to medium, flatter and<br />

less than ideal waves<br />

Ability level: All levels<br />

outside of rank beginner,<br />

great progression board for<br />

beginner, must-have for the<br />

competent surfer to make<br />

the most of a surf when<br />

the waves are lacking.<br />

Description: A fish<br />

in a shortboard’s body.<br />

Pulled in swallow tail and<br />

relatively narrower nose<br />

than other fish allows high<br />

performance in better<br />

waves, but width around<br />

chest area gives paddle<br />

and planing ability.<br />

Construction: PU, glassed<br />

in combination 6oz and 4oz<br />

Fins: Tri or quad fin setup,<br />

Futures or FCS<br />

Shaper comment: Wave<br />

range, wave range, wave<br />

range. To perform when<br />

the waves aren’t, but if it<br />

gets a little testing, you<br />

can rely on this to get you<br />

in the spot you want to be.<br />

Blues Buster<br />

by COD<br />

Shaper: Paul Uscinski<br />

Dimensions:<br />

6’2” x 19 13 /16 ” x 2 9 /16 ”<br />

or customized to suit<br />

Ideal conditions: 1 - 6ft<br />

Ability level: Beg to adv<br />

Description: Heaps<br />

of drive and stability.<br />

Very maneuverable due<br />

to slightly more tail lift<br />

and responsive using a<br />

combination of a smooth<br />

rocker entry with single<br />

concave, flowing to double<br />

concave to vee in the tail.<br />

Extra drive and release of<br />

double flyers and swallow<br />

tail. Balanced thickness<br />

and accurate foil for a high<br />

performance feel.<br />

Construction: Hand shaped<br />

PU foam and polyester<br />

resins, 6 or 4 oz glass.<br />

Fins: 5-fin FCS system for<br />

quad, thruster or 5 fin setup<br />

Shaper comment:<br />

Well balanced board for<br />

confidence in a wide<br />

range of surf conditions.<br />

Get up and plane quickly<br />

so you can catch heaps of<br />

waves. Supa fun!! 100%<br />

satisfaction guaranteed.<br />

Shortboard<br />

by Lee Cheyne<br />

Shaper: Lee Cheyne<br />

Dimensions:<br />

6’2” x 19 ¼” x 2 7 /16”<br />

Ideal conditions: 1 - 3ft<br />

Ability level:<br />

Novice to advanced<br />

Suits: 80+kg<br />

Description: This is a<br />

step down board with a<br />

deep concave under the<br />

front foot, into vee double<br />

concave through the tail,<br />

full curve outline with<br />

wide point 4” further back.<br />

The perfect board for<br />

those smaller days.<br />

Construction: Burford<br />

foam, Surf 9 4oz glass and<br />

Silmar resin.<br />

Fins: FCS 5-fin setup for<br />

the best of both worlds<br />

Shaper comment:<br />

This style of board has<br />

awesome speed and<br />

it feels really light and<br />

responsive off the back<br />

foot. Available in most tail<br />

shapes!<br />

ZAK SURFBOARDS<br />

307 Victoria Road<br />

Thornbury VIC 3071<br />

Ph: 03 9416 7384<br />

Mobile: 0438 416 738<br />

zak@zaksurfboards.com<br />

zaksurfboards.com<br />

CHAOS SURFBOARDS<br />

1/236 Harbord Road<br />

Brookvale NSW<br />

Ph: <strong>02</strong> 9907 2769<br />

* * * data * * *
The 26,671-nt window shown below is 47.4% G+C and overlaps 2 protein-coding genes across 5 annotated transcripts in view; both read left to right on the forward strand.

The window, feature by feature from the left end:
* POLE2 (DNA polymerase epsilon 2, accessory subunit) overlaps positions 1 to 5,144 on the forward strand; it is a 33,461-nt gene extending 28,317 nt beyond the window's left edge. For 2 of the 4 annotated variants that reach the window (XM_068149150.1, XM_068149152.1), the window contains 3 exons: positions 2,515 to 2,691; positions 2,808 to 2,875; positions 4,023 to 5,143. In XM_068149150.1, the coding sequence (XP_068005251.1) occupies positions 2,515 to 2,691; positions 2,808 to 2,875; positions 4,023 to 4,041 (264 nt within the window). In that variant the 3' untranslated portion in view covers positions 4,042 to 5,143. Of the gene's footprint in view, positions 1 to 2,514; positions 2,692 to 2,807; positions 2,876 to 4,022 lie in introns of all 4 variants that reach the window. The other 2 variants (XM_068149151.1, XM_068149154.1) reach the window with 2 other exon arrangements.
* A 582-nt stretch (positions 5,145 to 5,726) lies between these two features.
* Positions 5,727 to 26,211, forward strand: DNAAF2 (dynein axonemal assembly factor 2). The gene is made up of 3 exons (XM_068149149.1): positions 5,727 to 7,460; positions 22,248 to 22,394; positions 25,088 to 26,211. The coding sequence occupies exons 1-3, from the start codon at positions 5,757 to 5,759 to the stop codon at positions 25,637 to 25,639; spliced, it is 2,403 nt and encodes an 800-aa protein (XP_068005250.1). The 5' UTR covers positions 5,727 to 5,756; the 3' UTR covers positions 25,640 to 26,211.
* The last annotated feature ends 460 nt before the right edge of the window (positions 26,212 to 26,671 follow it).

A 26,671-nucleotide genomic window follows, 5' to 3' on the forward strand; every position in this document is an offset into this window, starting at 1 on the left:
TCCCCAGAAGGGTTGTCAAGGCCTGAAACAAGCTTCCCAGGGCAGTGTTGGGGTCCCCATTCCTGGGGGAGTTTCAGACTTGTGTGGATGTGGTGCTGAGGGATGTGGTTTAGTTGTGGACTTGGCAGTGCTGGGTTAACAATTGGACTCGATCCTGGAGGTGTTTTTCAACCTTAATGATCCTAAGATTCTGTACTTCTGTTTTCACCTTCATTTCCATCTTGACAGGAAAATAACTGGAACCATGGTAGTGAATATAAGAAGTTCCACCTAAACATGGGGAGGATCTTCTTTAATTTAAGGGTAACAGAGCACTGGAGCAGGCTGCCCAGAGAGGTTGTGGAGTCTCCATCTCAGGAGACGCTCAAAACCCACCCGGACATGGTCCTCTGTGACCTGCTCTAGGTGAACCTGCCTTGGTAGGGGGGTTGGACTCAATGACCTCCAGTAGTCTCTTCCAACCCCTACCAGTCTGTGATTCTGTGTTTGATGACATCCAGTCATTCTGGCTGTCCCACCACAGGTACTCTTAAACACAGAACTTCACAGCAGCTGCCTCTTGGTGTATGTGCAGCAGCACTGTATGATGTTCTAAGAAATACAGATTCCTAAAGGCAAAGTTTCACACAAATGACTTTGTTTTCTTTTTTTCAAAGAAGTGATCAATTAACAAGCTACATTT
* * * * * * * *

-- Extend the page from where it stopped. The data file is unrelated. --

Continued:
M: 0410 707 079<br />

E: jon@chaossurfboards.com<br />

chaossurfboards.com<br />

ISLAND SURFBOARDS<br />

147 Thompson Ave,<br />

Cowes, Phillip Island VIC<br />

Ph: 03 5952 2578<br />

E: cowes@<br />

islandsurfboards.com.au<br />

islandsurfboards.com.au<br />

COD SURFBOARDS<br />

25 Kestrel Court<br />

Victoria Point, QLD 4165<br />

Ph: 0415 722 891<br />

paul@codsurfing.com.au<br />

www.codsurfing.com.au<br />

LEE CHEYNE DESIGNS<br />

19/48 Machinery Dr,<br />

Tweed Heads South<br />

NSW 2486<br />

Ph: 07 5523 3237<br />

lcdboards@gmail.com<br />

myspace.com/454626994<br />

tradewindsurf.com.au<br />

nov/dec <strong>2010</strong><br />

103


GEAR: BOARDS<br />

Flextail<br />

by Bushrat<br />

Shaper: Jed Done<br />

Ideal conditions: An allrounder<br />

to work from 1’ to 6’.<br />

Ability: Int to adv<br />

Suits: Custom-built for a<br />

good surfer about 6’3” and<br />

85kg, but can be built for<br />

any age, weight and size<br />

Description: A transition<br />

board for a conventional<br />

surfer making the<br />

progression to flextails.<br />

Construction: Single<br />

stringer PU blank, glassed<br />

in polyester resin with 7”<br />

flex tail glassed in carbon<br />

fibre and vinylester resin<br />

Fins: 4-Way Fin System for<br />

fine tuning the surfboard<br />

for rider after it’s built, with<br />

Z-fins for the extra flow<br />

and release off the top<br />

Shaper comment: These<br />

flextails have a negative<br />

tail rocker, which increases<br />

down-the-line speed and<br />

drive. Once tail is loaded<br />

in a turn it flexes to suit<br />

the arc in which you’re<br />

travelling, then springs back<br />

to a negative position at the<br />

apex of the turn giving the<br />

board continuous stored<br />

energy, which equals top<br />

end speed.<br />

BUSHRAT SURFBOARDS<br />

Merimbula NSW<br />

Ph: 0409 813 431<br />

E: jed@bushrat.com<br />

www.bushrat.com<br />

Blunt<br />

by Primitive Surf<br />

Shaper: Craig Rees<br />

Dimensions: (Above)<br />

6” x 19 ½” x 2 3 /16”<br />

Ability level:<br />

Intermediate and up<br />

Suits: Different sizes<br />

Description: The Blunt<br />

was born when a long<br />

term customer came to<br />

me asking for me to make<br />

him a board similar to<br />

what Dane Reynolds had<br />

been riding. When it was<br />

finished it looked and felt<br />

insane. I realised that it<br />

was similar in the back to<br />

our Punt model... the Nose<br />

was wider and the rocker<br />

slightly different, but<br />

basically it was a tweaked<br />

Punt, hence: The Blunt.<br />

Construction: PU foam<br />

with polyester resin,<br />